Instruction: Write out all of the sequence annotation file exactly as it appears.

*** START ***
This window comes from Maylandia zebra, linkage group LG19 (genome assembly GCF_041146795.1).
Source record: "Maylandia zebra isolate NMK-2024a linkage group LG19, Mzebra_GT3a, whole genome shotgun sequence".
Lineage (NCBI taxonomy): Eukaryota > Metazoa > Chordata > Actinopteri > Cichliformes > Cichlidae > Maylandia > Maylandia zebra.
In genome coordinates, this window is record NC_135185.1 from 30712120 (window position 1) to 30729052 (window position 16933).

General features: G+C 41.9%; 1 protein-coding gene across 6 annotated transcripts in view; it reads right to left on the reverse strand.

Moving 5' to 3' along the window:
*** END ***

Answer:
This window comes from Maylandia zebra, linkage group LG19 (genome assembly GCF_041146795.1).
Source record: "Maylandia zebra isolate NMK-2024a linkage group LG19, Mzebra_GT3a, whole genome shotgun sequence".
Lineage (NCBI taxonomy): Eukaryota > Metazoa > Chordata > Actinopteri > Cichliformes > Cichlidae > Maylandia > Maylandia zebra.
In genome coordinates, this window is record NC_135185.1 from 30712120 (window position 1) to 30729052 (window position 16933).

General features: G+C 41.9%; 1 protein-coding gene across 6 annotated transcripts in view; it reads right to left on the reverse strand.

Moving 5' to 3' along the window: